Since then, she can’t stop thinking, ‘Is he the Right One? Do I love him enough? Is he the love of my life or am I making the biggest mistake of my life?’ She checks whether she thinks about him enough at work, whether she feels relaxed when she is with him, and whether she has critical thoughts about him. When she is unhappy or tense, she always thinks ‘Maybe it is because I am not happy with him? Maybe he is not the ONE.’

Evelyn is highly distressed and her obsessions impair her work and ability to function in social situations.

What is relationship OCD?

Evelyn presents with ROCD, obsessive compulsive symptoms that target intimate relationships.

Sure, it’s common for people to have some doubts about the suitability of their partner or the relationship at some point during a romantic connection.

treatment for relationship ocd

“I dunno’, is this the right relationship for me?”

However, for individuals with ROCD, these common relationship doubts and concerns become increasingly time-consuming and distressing.

And for the record, ROCD symptoms may occur outside of an ongoing romantic relationship (e.g., obsessing about the past) and may cause people to avoid entering relationships altogether.

ROCD symptoms have been linked with significant personal difficulties, such as mood, anxiety, and other OCD symptoms. Couple difficulties, such as relationship and sexual dissatisfaction, have also been reported.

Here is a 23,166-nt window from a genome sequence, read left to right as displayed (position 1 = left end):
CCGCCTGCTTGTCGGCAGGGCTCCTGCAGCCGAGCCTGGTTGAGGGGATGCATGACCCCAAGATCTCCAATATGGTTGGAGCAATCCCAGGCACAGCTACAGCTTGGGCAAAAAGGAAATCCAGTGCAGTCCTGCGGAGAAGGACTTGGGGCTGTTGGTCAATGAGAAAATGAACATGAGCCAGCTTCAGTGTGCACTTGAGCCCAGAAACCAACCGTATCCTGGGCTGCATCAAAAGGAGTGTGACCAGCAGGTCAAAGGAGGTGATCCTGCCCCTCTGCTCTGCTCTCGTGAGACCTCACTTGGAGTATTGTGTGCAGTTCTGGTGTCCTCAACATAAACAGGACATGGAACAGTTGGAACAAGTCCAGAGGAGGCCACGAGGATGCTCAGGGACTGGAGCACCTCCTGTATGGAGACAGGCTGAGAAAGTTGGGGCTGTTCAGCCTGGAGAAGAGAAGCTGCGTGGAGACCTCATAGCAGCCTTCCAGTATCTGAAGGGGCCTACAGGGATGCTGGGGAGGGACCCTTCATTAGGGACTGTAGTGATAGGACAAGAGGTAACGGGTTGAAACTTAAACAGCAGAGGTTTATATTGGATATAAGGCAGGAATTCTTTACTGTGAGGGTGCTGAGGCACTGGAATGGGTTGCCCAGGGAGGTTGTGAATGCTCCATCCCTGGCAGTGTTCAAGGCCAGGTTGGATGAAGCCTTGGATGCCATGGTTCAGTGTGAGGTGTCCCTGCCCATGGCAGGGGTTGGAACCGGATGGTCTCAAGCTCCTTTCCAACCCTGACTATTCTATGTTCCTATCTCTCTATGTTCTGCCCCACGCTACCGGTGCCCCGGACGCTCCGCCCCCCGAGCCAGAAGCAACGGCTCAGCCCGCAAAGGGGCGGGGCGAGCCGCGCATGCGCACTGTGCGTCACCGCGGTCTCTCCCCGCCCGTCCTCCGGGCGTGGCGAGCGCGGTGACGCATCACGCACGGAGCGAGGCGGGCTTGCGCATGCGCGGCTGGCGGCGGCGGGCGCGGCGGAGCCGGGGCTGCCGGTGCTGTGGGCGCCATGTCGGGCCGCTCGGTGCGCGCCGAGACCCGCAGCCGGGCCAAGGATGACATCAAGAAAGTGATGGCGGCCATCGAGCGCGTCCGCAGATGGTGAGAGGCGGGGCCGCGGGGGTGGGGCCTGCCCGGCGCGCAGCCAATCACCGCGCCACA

Compulsive behaviors

In addition to obsessive preoccupations and doubts, ROCD is associated with a variety of compulsive behaviors generated in an effort to reduce feelings of uncertainty, anxiety, and distress – or to reduce the frequency of distressing thoughts.

Common compulsive behaviors include…

  • Monitoring and checking one’s feelings (“Do I feel love?”), behaviors (“Am I looking at others?”), and thoughts (“Do I have doubts?”)
  • Comparing one’s relationship with those of others’, such as friends, colleagues, or even characters in romantic films or TV sitcoms
  • Trying to recall good – secure – experiences with one’s partner
  • Consulting friends, family, therapists, fortune tellers, psychics, and others about the relationship
  • Avoiding situations and activities that may trigger unwanted thoughts and doubts about relationships

Are you seeing how tormenting and destructive ROCD can be? Is it happening to you?

Types of relationship OCD

ROCD includes two common presentations…